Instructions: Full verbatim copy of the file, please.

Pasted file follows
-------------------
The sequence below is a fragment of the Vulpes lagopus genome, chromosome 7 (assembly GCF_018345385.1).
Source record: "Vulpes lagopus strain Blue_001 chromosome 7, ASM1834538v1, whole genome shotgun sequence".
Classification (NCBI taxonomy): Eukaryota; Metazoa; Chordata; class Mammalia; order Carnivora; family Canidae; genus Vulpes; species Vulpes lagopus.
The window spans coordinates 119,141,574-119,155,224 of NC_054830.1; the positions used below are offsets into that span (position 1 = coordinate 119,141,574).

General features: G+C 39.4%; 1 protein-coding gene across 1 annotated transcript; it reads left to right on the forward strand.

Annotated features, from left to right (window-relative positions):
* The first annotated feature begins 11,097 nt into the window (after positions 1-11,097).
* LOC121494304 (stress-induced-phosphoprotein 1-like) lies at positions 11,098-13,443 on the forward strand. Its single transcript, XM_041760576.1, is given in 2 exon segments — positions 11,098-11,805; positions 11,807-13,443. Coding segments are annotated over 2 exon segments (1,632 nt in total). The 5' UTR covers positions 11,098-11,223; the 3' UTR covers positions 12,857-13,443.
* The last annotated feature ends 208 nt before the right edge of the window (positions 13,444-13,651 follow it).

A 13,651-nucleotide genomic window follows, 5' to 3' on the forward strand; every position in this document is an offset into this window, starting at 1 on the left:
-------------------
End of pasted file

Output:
The sequence below is a fragment of the Vulpes lagopus genome, chromosome 7 (assembly GCF_018345385.1).
Source record: "Vulpes lagopus strain Blue_001 chromosome 7, ASM1834538v1, whole genome shotgun sequence".
Classification (NCBI taxonomy): Eukaryota; Metazoa; Chordata; class Mammalia; order Carnivora; family Canidae; genus Vulpes; species Vulpes lagopus.
The window spans coordinates 119,141,574-119,155,224 of NC_054830.1; the positions used below are offsets into that span (position 1 = coordinate 119,141,574).

General features: G+C 39.4%; 1 protein-coding gene across 1 annotated transcript; it reads left to right on the forward strand.

Annotated features, from left to right (window-relative positions):
* The first annotated feature begins 11,097 nt into the window (after positions 1-11,097).
* LOC121494304 (stress-induced-phosphoprotein 1-like) lies at positions 11,098-13,443 on the forward strand. Its single transcript, XM_041760576.1, is given in 2 exon segments — positions 11,098-11,805; positions 11,807-13,443. Coding segments are annotated over 2 exon segments (1,632 nt in total). The 5' UTR covers positions 11,098-11,223; the 3' UTR covers positions 12,857-13,443.
* The last annotated feature ends 208 nt before the right edge of the window (positions 13,444-13,651 follow it).

A 13,651-nucleotide genomic window follows, 5' to 3' on the forward strand; every position in this document is an offset into this window, starting at 1 on the left: